Wales politics

John Bercow's conduct 'sometimes feels like bullying'

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Media captionJohn Bercow's most memorable moments as Speaker of the House

Conduct of outgoing Commons speaker John Bercow that "sometimes feels like bullying" has been questioned by a contender to replace him.

Labour MP Chris Bryant says he "hates it when the speaker tells somebody off in really robust and aggressive terms" during parliamentary debates.

"It is absolutely devastating for the individual MP and sometimes it just feels like bullying," Mr Bryant said.

Mr Bercow, who is quitting after 10 years, has been asked to comment.

Mr Bryant, who was deputy leader of the Commons for just under in year in Gordon Brown's Labour government, says he feels "robust and aggressive" conduct is "a really bad message for parliament to send out".

Mr Bercow is to step down on 31 October but has faced criticism from Brexit supporters, who have questioned his impartiality on the issue of exiting the EU and claim he has facilitated efforts by MPs opposed to a no-deal exit to take control of Commons business.

The 56-year-old former Conservative MP has also been criticised for not doing more to tackle allegations of bullying and harassment in the House of Commons.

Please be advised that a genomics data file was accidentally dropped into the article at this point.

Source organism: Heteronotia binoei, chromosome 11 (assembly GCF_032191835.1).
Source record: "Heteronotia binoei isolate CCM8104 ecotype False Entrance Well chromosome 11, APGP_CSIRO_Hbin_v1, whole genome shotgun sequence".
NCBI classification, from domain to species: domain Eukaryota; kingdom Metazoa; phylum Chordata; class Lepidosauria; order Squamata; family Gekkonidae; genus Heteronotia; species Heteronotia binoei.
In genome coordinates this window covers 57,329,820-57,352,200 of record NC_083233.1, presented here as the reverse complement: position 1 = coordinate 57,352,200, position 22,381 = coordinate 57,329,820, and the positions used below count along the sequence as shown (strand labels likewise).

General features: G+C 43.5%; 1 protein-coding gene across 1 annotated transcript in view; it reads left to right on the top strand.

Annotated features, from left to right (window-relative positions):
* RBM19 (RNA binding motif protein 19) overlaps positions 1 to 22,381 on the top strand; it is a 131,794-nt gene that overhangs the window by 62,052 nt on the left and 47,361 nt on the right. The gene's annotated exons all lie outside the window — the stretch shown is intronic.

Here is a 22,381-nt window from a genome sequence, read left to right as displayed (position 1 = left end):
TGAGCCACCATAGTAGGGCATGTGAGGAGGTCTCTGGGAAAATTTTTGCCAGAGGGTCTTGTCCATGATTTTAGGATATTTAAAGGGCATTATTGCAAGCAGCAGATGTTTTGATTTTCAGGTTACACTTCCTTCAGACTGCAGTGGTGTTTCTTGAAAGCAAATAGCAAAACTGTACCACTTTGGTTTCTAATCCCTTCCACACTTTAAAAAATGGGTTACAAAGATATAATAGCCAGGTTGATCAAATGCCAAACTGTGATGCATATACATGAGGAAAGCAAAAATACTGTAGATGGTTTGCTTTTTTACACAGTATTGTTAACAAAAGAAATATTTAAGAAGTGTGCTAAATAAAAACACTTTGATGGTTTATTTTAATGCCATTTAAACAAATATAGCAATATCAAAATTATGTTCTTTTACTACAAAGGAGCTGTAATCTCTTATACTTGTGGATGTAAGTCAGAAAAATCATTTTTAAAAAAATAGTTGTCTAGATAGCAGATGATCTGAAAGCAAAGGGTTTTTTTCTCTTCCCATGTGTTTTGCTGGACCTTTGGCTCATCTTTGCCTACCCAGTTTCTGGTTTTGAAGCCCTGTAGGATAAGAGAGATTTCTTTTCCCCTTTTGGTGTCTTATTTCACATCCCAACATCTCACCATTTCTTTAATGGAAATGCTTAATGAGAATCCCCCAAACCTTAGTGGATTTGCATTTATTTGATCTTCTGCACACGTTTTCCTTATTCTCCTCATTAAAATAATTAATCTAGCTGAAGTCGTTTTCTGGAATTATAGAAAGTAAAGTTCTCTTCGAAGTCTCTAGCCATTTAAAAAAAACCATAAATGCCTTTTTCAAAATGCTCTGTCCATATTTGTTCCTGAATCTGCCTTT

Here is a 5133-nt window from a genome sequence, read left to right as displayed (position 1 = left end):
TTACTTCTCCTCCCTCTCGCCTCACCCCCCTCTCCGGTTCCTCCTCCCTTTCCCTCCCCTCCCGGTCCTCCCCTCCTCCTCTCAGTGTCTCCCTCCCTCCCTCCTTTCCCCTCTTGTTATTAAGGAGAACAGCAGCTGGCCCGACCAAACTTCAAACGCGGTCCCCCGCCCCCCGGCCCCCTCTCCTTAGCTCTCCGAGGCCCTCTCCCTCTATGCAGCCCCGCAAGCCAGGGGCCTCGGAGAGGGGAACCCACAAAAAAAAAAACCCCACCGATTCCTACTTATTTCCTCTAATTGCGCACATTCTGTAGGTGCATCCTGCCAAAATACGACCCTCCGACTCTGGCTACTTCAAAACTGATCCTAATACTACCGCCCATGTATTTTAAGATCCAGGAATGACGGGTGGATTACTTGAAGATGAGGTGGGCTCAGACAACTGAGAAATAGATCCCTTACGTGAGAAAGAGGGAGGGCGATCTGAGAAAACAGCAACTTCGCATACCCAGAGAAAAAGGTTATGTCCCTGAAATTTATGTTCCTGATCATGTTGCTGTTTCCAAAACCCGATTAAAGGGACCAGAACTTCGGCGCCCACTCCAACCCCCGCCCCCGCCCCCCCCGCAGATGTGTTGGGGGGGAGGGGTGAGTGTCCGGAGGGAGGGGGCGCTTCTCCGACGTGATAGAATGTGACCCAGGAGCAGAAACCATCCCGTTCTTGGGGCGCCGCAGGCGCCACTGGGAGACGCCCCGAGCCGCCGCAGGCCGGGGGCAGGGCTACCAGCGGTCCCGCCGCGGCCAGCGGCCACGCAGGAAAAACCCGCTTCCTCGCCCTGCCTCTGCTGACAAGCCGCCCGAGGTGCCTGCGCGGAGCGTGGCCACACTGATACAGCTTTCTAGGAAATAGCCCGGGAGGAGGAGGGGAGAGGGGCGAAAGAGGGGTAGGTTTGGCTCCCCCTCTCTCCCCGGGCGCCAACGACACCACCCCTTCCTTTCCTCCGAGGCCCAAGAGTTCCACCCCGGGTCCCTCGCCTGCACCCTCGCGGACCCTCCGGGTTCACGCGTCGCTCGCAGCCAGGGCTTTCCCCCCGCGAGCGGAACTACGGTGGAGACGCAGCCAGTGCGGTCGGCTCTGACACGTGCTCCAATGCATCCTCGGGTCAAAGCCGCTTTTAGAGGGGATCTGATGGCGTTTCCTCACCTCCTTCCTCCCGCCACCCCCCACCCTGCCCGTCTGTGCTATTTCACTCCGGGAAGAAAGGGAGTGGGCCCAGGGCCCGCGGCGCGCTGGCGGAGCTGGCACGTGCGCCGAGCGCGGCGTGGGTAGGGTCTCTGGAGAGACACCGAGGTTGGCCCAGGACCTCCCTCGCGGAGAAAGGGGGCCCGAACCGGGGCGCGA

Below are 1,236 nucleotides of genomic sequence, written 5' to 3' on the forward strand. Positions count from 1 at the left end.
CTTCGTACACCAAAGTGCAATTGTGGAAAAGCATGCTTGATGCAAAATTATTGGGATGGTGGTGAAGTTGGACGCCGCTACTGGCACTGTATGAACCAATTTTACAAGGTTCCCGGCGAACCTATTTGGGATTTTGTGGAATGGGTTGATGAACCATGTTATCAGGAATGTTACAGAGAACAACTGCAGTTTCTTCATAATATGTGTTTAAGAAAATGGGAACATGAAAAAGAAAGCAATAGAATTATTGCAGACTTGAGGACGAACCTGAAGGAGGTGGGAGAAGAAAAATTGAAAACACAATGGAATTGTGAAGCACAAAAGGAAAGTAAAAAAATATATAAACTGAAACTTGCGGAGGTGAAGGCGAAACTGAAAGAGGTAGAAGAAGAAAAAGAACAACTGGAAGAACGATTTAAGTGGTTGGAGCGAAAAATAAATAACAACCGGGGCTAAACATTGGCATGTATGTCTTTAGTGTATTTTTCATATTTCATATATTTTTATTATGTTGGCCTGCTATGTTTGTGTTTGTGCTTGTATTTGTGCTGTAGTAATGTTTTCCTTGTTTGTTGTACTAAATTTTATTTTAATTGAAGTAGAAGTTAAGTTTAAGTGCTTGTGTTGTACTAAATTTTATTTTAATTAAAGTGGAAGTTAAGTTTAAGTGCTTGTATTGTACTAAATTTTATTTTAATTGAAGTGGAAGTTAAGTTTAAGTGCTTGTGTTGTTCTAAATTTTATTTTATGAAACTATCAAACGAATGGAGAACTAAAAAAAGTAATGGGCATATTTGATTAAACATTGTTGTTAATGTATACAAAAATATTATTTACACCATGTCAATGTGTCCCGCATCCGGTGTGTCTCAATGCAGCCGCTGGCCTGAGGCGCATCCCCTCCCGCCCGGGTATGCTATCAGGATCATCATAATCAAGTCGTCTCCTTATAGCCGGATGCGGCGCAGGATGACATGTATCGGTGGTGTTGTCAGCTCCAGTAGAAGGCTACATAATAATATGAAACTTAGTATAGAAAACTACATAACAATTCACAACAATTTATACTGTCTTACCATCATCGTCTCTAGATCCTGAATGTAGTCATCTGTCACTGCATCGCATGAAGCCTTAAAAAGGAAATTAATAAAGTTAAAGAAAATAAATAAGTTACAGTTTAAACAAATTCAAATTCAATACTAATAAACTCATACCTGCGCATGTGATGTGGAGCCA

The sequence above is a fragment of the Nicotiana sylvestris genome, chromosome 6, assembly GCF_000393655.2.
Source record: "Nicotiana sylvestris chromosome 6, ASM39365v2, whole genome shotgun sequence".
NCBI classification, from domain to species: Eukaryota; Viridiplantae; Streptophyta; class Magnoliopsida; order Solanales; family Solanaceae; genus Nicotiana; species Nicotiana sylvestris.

Image caption Chris Bryant has represented Rhondda in Parliament since 2001

Mr Bercow himself has been accused of mistreating several members of his own staff, which he denies.

Two Labour MPs Sir Lindsay Hoyle, the current deputy speaker, and Harriet Harman, the Mother of the House and the longest continuously-serving female MP, are the favourites to succeed Mr Bercow.

Mr Bryant, who has been Rhondda MP for 18 years, says he has cross-party support and feels the next speaker needs to "speak less from the chair".

"It feels that everyone has been tearing up the rulebook," the 57-year-old told BBC Radio Wales.

"The government having a prorogation that goes on for five weeks and suspending parliament and John Bercow being, at the least, imaginative in what has been allowed to happen in the chamber.

"But at this particular moment we need somebody who completely independent and I think we need a speaker that speaks less from the chair. Somebody who is an umpire, not a player."

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